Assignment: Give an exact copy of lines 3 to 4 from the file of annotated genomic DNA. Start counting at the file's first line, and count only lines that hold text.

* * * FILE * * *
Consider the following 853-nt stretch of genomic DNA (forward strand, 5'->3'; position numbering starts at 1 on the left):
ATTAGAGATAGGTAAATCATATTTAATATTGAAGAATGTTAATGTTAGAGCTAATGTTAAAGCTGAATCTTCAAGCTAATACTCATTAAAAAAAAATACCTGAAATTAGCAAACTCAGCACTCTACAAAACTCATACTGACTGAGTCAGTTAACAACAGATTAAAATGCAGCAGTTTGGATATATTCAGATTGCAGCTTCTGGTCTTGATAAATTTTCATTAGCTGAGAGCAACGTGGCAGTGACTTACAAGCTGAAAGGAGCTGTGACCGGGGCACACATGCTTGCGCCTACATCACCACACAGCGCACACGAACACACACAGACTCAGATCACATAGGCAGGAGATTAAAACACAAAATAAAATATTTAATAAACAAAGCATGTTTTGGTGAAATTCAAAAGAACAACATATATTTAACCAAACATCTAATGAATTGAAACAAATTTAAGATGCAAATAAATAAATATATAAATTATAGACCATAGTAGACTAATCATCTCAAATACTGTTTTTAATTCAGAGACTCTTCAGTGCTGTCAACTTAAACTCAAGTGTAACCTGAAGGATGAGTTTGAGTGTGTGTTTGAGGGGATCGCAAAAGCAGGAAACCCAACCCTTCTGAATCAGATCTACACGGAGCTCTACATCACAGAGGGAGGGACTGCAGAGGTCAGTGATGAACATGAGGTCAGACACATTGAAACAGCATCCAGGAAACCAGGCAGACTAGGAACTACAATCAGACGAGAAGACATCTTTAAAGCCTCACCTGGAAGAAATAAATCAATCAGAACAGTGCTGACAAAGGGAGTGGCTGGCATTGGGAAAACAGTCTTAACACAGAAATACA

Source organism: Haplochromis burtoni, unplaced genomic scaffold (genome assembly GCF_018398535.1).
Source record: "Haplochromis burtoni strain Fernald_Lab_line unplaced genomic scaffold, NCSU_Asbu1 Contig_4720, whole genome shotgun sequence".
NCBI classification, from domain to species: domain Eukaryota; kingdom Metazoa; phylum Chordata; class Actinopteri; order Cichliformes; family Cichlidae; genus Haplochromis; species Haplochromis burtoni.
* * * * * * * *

Source organism: Haplochromis burtoni, unplaced genomic scaffold (genome assembly GCF_018398535.1).
Source record: "Haplochromis burtoni strain Fernald_Lab_line unplaced genomic scaffold, NCSU_Asbu1 Contig_4720, whole genome shotgun sequence".